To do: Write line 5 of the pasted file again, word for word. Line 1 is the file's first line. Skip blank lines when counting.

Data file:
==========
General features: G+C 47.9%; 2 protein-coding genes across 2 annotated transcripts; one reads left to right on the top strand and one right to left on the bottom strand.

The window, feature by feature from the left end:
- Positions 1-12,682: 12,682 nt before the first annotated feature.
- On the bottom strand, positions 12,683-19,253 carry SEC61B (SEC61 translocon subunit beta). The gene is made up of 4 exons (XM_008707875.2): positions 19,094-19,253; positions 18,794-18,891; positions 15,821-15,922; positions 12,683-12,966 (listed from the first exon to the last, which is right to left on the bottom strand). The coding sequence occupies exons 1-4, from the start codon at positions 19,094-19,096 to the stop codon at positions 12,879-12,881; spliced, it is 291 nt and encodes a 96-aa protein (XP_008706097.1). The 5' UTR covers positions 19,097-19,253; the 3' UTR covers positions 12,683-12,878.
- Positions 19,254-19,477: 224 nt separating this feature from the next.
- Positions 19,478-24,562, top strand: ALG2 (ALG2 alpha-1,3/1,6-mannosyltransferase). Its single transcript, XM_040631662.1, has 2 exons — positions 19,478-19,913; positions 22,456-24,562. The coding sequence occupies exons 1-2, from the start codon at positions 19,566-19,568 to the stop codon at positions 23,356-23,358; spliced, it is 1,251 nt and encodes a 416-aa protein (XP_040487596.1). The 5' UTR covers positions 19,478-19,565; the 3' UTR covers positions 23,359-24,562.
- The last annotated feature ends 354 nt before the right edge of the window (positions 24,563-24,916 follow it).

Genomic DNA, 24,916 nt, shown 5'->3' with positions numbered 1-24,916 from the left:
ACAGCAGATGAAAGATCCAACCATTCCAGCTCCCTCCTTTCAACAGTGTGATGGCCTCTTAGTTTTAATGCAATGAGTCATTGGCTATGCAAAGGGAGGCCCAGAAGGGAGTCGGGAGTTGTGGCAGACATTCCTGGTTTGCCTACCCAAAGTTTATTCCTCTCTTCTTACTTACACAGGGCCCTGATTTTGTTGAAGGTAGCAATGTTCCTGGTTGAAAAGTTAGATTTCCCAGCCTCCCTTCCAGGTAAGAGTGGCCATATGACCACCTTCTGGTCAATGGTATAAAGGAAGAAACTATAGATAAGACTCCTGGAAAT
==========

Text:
- Positions 19,254-19,477: 224 nt separating this feature from the next.